New Discovery Reveals How Pyramids Were Possibly Built

For centuries, the world-famous pyramids of Giza and Cheops have captured the imagination of people worldwide. One of the reasons for their allure is the mystery surrounding their construction. However, a chance discovery in an Egyptian alabaster quarry has now shed some light on the construction of these marvels.

A team of British and French archaeologists studied ancient inscriptions on the quarry slopes until they stumbled upon a series of post holes that were probably used to move large and heavy stones more efficiently. This technique would have allowed the pyramids to be built faster than previously thought.

The structure of the openings discovered suggests that the builders could move the stones in both directions. Instead of dragging the stone blocks behind them, the ancient Egyptians used a pulley system. This allowed someone to pull the stones forward while others pulled the rope above them, making it much easier to transport the blocks.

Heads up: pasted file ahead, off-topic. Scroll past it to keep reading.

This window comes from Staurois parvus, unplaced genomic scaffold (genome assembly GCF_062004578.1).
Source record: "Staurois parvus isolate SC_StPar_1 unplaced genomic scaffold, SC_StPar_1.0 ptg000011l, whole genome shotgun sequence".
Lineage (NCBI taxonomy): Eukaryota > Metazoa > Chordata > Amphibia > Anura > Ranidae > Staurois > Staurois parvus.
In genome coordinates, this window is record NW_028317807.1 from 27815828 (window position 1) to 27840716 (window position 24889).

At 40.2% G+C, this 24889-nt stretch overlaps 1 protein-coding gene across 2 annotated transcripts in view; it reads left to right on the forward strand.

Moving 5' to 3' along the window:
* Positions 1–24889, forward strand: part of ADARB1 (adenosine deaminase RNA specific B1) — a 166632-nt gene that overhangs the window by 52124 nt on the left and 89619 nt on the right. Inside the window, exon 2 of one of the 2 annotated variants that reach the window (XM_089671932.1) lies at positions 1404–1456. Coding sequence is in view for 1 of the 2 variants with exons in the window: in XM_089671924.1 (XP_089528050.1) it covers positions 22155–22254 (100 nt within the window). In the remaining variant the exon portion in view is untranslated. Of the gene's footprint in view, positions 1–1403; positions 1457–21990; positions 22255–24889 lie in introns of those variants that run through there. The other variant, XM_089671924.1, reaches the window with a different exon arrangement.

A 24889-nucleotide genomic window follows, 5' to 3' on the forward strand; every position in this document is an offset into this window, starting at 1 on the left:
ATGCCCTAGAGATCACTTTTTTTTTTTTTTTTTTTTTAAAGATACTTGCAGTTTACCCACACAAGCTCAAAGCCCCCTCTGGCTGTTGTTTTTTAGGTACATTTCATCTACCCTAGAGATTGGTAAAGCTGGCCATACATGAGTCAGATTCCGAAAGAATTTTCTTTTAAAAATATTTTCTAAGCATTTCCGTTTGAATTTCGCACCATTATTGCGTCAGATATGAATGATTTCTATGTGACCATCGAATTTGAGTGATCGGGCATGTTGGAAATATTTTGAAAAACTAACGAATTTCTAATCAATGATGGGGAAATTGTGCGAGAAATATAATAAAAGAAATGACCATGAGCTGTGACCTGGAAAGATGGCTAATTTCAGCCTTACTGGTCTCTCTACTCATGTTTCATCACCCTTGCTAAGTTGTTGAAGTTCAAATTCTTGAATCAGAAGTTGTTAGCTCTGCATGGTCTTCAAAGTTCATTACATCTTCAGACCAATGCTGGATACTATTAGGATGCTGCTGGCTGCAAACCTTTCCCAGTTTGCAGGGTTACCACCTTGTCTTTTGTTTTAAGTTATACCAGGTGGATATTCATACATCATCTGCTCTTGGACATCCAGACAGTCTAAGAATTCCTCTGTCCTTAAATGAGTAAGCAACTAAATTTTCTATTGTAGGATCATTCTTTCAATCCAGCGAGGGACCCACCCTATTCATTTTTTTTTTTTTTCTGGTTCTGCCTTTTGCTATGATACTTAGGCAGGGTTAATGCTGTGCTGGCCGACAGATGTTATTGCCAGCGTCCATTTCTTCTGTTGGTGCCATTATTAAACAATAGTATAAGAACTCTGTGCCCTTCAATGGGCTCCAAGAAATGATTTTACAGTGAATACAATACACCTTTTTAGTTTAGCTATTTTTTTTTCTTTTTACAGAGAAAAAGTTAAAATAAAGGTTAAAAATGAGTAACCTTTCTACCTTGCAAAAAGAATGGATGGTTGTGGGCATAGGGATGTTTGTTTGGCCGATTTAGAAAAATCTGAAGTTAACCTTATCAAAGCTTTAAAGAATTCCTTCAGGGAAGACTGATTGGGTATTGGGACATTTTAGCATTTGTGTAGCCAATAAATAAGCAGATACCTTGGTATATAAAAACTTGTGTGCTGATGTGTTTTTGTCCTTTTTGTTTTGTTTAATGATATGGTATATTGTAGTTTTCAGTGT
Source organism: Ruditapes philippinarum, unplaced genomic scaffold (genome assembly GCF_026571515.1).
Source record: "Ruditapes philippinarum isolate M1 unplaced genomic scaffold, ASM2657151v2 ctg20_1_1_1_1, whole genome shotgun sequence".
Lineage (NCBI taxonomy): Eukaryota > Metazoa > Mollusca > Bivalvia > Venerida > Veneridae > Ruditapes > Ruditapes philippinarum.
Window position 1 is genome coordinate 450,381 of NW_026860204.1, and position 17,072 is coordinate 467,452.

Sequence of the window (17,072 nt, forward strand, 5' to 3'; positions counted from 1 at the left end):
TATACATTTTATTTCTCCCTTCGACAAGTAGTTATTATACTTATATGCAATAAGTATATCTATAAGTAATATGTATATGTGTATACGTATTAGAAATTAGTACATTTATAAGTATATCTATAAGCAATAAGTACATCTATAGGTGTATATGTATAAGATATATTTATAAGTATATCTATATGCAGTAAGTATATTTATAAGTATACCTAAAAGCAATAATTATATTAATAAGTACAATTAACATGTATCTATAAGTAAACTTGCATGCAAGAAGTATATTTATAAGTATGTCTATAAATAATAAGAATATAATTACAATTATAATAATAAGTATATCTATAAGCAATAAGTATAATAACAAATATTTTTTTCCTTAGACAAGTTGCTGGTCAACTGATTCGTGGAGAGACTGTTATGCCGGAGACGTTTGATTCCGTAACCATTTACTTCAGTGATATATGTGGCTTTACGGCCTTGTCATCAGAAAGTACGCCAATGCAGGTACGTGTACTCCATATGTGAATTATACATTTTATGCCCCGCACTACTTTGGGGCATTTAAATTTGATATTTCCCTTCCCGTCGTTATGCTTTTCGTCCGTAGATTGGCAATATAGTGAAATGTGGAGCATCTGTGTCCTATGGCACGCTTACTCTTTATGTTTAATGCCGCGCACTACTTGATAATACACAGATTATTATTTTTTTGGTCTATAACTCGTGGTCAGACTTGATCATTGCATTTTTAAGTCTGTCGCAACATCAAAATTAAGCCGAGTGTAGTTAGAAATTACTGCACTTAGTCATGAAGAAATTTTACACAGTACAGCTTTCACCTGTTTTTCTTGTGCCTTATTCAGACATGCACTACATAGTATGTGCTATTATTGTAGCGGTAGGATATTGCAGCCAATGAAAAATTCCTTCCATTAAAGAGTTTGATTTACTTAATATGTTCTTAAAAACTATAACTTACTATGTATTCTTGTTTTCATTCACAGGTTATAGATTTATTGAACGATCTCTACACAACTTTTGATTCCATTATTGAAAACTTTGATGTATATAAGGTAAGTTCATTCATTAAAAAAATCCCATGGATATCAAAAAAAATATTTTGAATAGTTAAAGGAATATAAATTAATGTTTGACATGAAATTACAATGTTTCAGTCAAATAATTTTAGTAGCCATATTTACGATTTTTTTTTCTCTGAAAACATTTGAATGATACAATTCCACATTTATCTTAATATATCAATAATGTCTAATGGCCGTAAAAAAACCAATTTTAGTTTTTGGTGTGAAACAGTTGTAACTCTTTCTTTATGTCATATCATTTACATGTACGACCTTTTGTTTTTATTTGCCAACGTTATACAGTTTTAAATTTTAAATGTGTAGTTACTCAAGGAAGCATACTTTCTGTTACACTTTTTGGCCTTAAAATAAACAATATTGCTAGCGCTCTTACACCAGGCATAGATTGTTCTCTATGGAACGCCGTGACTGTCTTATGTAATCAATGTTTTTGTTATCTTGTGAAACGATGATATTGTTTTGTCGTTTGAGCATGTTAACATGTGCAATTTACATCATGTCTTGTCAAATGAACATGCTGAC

According to lead researcher Roland Enmarch, “such a system allows multiple people to exert force together. This makes it possible to move the stones much faster than previously thought.”

After discovering the openings, the researchers quickly shifted their focus from the inscriptions to the pyramid’s construction method. Nonetheless, the original object of the study adds significant value to the research, as the inscriptions date back to the reign of Pharaoh Cheops (2604-2581 BC). It is the same period during which the Great Pyramid, or the Pyramid of Cheops, was built, most likely using the same pulley system.

This new discovery is a significant breakthrough in the study of ancient engineering, and it could lead to new insights into the construction of other ancient structures. The mystery of how the pyramids were built might not be entirely solved yet, but we are one step closer to understanding the genius of the ancient Egyptians